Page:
wise have been discovered. The next step from the Freshman Chorus is the choir, which
features religious selections and anthems. Besides singing at convocations, it furnishes
music for the Baccalaureate exercises.
The Colonial Chorus consists of the Glee Clubs and is the representative choral
organization of Washington. Only advanced students in vocal music are eligible to enter
this group. The chorus, besides appearing on programs here, provides music for
churches and schools. Awards similar to those given to the Senior Orchestra members
are given those who complete four consecutive semesters of work.
Other courses offered are harmony, voice, and appreciation. The advanced har-
mony class Wrote a new pep song for the school and an aria for the senior play.
Students of the classes are taught composition of vocal and instrumental music. The
voice class is for those interested in further vocal study. In this class individual instruc-
tion is given and several first class singers have been discovered. In the music appreci-
ation class, the students learn about famous composers and study the masterpieces of
music. Our music department is a credit to the school and an excellent advertisement
of the fine work done here.
hyat., A f 47.31
IMULATE LOAD! Ready! Aim! Squad! Fire! The
R. O. T. C. department of this school has gone beyond
just being an honor school and is rated as the best unit
of four states. At the annual inspection of the government
honors were bestowed upon certain boys. The staff is com-
posed of Colonel Francis Howell, Adj-Captain Ray
Wheeler, Major Robert Cole, Adj-Lieutenant John Macy,
and captain of sponsors, Hazel Chapman.
Captain Charles Wade
First Lieutenant Norman Bamford
Second Lieutenant Newton Smith Sponsor, Martha Van Talge
Captain Carl Darnell
First Lieutenant Darrell Williams
Second Lieutenant Edwin Russell Sponsor, Cathryn Lentz
Captain Donald Borski
First Lieutenant Maurice Fowler
Second Lieutenant Wilbur Higgins Sponsor, Dorothy Moore
Captain Alvin Spangler
First Lieutenant Marion Johnson
Second Lieutenant Edwin Russell Sponsor, Cathryn Lentz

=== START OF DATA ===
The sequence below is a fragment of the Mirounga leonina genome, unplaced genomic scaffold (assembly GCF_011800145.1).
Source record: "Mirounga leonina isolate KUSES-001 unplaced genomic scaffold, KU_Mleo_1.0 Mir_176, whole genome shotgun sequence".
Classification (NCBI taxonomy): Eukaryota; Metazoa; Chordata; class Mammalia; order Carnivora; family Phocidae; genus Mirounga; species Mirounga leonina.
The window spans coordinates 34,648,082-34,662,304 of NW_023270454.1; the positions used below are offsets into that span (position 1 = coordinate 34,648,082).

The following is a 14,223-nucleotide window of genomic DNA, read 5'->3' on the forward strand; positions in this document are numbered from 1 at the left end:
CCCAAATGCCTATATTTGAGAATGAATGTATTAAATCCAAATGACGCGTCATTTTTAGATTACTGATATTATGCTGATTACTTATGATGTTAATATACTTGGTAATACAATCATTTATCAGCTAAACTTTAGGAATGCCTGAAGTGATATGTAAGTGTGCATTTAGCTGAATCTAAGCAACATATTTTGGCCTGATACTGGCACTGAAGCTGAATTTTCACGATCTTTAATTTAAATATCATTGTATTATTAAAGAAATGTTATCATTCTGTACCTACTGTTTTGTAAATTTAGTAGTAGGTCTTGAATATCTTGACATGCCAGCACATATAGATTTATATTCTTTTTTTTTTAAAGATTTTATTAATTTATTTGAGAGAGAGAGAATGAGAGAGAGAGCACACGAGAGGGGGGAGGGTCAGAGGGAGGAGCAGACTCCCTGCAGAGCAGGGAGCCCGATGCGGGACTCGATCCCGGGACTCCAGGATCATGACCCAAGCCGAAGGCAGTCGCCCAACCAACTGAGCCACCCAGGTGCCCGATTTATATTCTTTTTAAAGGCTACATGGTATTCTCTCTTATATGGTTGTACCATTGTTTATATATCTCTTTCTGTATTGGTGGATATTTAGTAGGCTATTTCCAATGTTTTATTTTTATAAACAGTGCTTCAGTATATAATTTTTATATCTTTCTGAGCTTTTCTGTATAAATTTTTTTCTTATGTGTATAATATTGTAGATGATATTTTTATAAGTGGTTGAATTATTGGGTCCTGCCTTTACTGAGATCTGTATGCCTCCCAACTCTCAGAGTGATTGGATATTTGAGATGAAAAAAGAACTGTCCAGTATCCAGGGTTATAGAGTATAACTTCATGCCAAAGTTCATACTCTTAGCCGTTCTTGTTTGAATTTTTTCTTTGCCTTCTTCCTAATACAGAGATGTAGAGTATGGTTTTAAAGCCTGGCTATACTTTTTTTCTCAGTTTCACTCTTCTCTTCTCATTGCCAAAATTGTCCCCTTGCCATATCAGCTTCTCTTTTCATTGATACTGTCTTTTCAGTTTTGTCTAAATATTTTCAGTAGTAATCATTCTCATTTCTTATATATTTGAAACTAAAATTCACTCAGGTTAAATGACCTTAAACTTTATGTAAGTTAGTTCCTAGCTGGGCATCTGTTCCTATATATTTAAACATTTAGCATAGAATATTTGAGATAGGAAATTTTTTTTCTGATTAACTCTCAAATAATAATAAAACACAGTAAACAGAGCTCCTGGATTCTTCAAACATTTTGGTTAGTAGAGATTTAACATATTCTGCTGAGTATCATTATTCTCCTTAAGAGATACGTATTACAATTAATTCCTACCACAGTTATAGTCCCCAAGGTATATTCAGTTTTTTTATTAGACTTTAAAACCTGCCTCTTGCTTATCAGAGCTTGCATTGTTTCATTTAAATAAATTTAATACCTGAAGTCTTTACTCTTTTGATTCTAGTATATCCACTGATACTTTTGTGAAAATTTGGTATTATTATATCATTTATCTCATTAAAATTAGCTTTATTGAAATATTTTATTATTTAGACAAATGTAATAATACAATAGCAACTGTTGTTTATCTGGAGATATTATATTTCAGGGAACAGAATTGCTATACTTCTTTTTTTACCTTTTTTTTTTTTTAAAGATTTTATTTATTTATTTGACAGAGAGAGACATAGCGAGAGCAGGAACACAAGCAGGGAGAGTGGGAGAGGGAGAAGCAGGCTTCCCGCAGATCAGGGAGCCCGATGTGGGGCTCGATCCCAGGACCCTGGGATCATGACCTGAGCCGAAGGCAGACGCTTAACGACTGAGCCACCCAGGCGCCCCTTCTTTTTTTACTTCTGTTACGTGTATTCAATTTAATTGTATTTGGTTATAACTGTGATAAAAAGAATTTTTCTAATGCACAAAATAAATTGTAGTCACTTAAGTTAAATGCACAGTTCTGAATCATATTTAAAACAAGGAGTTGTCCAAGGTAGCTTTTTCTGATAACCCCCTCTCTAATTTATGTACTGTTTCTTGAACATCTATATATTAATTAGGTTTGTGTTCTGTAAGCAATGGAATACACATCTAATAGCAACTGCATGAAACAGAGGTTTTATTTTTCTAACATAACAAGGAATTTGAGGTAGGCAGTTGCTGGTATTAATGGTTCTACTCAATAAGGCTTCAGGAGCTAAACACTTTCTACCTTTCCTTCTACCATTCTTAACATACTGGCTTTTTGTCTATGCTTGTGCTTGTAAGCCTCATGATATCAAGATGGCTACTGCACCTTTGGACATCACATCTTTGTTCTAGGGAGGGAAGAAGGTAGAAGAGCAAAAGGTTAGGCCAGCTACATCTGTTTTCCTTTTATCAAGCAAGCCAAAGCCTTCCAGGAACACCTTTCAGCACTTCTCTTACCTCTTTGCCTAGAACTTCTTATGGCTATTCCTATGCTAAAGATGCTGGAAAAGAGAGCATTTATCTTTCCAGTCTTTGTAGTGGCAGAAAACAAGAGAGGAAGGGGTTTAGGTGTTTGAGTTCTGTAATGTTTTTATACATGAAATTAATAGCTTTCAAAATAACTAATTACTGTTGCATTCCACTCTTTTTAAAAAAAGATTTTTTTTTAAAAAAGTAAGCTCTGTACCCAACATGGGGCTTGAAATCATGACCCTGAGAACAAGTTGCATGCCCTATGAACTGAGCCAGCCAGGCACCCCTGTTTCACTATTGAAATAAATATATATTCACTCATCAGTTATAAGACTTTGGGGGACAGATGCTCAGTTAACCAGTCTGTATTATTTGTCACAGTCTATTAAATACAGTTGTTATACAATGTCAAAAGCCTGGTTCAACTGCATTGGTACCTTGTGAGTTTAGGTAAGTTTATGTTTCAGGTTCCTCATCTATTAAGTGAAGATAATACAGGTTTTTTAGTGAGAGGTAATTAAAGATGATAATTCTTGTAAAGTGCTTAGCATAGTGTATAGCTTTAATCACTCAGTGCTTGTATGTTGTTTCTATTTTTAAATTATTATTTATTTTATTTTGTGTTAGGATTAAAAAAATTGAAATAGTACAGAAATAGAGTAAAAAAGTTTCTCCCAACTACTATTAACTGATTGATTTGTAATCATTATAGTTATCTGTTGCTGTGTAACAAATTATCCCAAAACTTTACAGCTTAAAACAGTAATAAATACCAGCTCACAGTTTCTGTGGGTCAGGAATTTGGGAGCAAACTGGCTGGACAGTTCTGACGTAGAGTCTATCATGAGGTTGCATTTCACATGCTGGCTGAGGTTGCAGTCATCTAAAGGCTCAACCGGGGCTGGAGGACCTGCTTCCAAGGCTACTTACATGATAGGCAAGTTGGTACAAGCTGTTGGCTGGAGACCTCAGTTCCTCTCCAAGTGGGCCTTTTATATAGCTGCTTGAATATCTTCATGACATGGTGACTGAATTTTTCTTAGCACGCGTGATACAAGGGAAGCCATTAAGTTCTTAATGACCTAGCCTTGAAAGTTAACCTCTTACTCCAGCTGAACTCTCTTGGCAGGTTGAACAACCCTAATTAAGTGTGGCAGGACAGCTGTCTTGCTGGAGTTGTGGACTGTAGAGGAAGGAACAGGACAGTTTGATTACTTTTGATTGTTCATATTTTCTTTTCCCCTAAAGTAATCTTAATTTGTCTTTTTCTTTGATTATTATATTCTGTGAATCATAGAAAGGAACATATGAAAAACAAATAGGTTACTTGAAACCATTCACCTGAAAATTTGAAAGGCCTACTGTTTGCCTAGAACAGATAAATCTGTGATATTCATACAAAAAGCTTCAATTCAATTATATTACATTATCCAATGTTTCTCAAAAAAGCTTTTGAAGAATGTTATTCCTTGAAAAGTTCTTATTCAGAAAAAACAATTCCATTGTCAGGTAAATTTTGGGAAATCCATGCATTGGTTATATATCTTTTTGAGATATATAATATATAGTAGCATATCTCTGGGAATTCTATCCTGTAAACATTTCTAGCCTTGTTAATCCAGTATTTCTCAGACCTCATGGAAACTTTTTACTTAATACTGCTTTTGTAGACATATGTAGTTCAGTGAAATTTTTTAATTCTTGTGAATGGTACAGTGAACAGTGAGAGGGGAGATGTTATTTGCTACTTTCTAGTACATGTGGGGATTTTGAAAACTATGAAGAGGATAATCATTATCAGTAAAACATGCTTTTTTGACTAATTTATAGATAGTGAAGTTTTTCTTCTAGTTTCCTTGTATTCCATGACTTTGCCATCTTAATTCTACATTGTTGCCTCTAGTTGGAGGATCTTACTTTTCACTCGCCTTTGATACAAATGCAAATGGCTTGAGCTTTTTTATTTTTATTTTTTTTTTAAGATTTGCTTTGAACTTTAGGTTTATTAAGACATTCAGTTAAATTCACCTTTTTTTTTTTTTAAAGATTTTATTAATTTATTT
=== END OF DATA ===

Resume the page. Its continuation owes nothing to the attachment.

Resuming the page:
Commissioned Ofiicers were eligible for the Officers' Club. They gave entertain-
ments during the year and presented a medal on awards day to the best non-com-
missioned ofhcers. The president was Robert Cole.
The primary purpose of the Washington Rifles is to aid the government and the
Red Cross in time of need. To be a member of the club the candidate must be a military
student with a grade average of HB".
The Drill team was composed of those students who were exceptionally fine in
their manual of arms. They competed with the other schools and the companies among
themselves. The team was unexcelled in the annual inspection.
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Looking at the year's program of the senior band, we feel that band music does
not lack popularity. The band performed for football and basketball games, convocations,
the annual inspection, city parades, concerts, and the all-city music festival.
Awards of gold pins were given to senior members, awards of silver pins to
juniors. The unit was captained by Alvin Spanglerg Albert Terhune, and Willis Stearns
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G6 HE MISSION of the R. O. T. C. is to awaken in the
student an appreciation of the obligations of citi-
zenship, to prepare him to discharge his duties as
a citizen, and to qualify him as a military leader. This is
a tremendous undertaking and the R. O. T. C. acquits
The inculcation of the principles and obligations of
citizenship probably receives more attention than any other
phase of the R. O. T. C.'s instruction.
I do not believe that there is any young American, of
age sufficient to be a member of an R. O. T. C. unit, but is
beginning to think in terms of 'just what is American citizenship?
The R. O. T. C. answers this question. Many people are under the impression that
the R. O. T. C. deals with a citizen's duties only in event of a national emergency.
Nothing could be more erroneous than this.
Citizenship, as analyzed in the R. O. T. C., resolves itself into a study of the
duties of the ordinary citizen in time of peace.
If our system is to collapse and decline, it is the disregard of these common-
place obligations which will precipitate the fall.
R. O. T. C. concerns itself with disciplineg and what more is discipline than a phil-
osophy of life? Any young man about to leave school with the thought that all criticism
is censure, and respect and obedience to superiors, servility, will not find himself helped
by such an attitude.
It is shocking when one becomes aware that this is the attitude of some of our
young men toward our American prerogative. Much of this can be traced to a mis-
conception of what Americanism really is.
If everyone understood that laws were made for the protection of the majority,
there would be less difficulty in enforcing the lawg and there is no organization wherein
one becomes so thoroughly aware of the rights of others as in an R. O. T. C-. unit. Drill